Self care may be one of the most missed aspects of college life. You need to take care of yourself or nothing else will go smoothly. It’s ok to stop and rest. Browsing social media may sound like a great free time activity, but it can often lead to more stress, comparisons, or negative feelings. Self care time should be free of that. Positive examples may be: a hot bubble bath, binge watching your favorite show, cooking yourself a healthy dinner, calling your best friend, reading a non-school book, even taking a shower and putting on clean clothes.

5) ASK FOR HELP WHEN YOU NEED IT

Lastly, ask for help when you need it. Whether that’s asking your teacher about computer problems (remember teachers are learning this new system too) or asking for help because this new life situation has caused you stress or anxiety. There is nothing to be ashamed of there, we are all feeling out of place… even though we are right at home.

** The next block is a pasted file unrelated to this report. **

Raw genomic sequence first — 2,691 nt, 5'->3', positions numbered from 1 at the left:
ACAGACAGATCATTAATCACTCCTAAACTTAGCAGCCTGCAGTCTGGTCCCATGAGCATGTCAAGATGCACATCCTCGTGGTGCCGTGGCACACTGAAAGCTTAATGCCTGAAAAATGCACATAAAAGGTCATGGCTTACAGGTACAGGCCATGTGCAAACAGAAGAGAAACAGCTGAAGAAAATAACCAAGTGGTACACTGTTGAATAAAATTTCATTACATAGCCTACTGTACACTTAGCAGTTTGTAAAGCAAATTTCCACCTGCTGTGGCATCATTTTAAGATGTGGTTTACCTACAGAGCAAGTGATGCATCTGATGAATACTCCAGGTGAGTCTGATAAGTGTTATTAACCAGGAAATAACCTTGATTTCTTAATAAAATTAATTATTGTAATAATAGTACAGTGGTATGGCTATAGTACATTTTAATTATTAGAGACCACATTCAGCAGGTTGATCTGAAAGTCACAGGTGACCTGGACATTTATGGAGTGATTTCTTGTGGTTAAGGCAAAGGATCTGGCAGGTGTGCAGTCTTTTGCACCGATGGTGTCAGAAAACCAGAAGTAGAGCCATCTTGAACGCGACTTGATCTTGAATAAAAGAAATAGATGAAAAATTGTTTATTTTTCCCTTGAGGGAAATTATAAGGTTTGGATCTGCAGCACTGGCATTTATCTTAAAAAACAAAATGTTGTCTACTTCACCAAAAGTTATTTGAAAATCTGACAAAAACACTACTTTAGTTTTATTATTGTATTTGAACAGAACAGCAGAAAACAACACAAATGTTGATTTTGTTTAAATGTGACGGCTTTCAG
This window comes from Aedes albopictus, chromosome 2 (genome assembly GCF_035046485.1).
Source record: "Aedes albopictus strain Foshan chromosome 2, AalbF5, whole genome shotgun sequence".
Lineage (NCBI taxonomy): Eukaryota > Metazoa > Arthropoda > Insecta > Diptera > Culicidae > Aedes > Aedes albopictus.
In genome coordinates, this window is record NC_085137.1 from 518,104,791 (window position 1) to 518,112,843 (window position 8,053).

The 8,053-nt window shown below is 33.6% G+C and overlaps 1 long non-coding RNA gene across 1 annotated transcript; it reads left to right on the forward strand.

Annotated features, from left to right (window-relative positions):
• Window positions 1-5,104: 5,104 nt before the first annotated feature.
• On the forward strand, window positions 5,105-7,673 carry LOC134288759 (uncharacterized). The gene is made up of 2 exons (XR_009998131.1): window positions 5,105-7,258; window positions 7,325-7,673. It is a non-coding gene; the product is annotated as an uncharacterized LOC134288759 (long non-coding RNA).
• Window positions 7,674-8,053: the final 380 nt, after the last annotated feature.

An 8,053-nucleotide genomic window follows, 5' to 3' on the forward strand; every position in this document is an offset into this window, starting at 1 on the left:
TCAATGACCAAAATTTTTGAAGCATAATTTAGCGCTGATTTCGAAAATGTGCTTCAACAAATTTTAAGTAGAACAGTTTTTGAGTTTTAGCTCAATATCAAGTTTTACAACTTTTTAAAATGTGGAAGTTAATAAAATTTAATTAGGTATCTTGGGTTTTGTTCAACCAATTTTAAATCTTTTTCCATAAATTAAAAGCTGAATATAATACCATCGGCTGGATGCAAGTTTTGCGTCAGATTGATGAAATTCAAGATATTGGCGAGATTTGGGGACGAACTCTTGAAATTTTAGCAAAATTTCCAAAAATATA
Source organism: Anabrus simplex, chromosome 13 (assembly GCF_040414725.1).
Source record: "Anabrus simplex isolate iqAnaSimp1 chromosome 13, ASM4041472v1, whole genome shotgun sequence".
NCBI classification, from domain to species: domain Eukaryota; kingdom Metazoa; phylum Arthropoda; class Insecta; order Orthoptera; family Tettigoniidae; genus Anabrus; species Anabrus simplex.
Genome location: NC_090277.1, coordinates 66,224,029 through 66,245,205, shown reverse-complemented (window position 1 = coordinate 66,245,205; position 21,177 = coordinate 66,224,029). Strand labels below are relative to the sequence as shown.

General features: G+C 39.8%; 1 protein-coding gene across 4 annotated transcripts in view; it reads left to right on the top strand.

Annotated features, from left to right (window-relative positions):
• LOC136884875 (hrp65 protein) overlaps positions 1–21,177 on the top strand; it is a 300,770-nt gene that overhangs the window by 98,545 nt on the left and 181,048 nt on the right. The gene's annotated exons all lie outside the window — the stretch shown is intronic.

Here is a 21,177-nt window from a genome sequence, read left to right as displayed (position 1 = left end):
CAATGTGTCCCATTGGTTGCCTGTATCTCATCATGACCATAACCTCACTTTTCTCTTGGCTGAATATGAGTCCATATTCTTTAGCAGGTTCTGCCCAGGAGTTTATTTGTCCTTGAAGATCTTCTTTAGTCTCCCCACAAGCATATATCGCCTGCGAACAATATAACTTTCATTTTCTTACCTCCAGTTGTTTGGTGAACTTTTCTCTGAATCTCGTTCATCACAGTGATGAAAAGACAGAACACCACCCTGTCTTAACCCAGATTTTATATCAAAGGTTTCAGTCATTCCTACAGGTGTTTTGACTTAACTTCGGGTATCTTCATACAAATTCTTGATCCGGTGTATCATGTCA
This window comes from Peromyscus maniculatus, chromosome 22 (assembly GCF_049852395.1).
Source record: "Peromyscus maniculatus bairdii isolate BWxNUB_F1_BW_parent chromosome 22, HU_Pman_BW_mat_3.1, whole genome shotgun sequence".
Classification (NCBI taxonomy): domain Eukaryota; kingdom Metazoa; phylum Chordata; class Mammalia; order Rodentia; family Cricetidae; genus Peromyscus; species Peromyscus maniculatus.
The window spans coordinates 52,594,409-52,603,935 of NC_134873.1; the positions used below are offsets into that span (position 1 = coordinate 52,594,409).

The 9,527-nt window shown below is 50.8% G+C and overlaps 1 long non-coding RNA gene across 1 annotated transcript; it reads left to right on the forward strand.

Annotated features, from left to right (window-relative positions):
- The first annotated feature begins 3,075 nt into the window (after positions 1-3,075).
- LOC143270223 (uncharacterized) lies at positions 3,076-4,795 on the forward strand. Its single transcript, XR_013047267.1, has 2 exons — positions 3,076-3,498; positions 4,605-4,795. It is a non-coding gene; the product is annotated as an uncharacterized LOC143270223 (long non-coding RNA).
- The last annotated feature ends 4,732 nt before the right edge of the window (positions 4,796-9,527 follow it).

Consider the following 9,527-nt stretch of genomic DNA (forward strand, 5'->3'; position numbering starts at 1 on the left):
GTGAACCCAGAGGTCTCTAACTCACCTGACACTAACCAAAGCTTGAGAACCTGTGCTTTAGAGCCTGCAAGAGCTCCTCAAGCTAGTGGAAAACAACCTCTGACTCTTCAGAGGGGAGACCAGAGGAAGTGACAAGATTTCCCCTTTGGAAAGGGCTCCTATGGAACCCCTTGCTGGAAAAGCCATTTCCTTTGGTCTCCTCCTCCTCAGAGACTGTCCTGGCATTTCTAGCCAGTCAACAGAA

You’ve heard your fair share of college-health adages: “Avoid the freshmen 15,” “Don’t accept drinks from strangers,” “Wear protection!” Nonetheless, as new viruses evolve and old ones reemerge, adopting good hygiene is essential to preventing sickness in college. Of course, in 2020 the novel coronavirus is a new disease that is spreading rapidly around the world. In 2019, universities in New York, New Jersey, and California saw outbreaks of meningitis, prompting states to reevaluate mandatory vaccinations for incoming students. In 2018, Dartmouth and Johns Hopkins both battled multiple cases of hand, foot, and mouth disease on campus.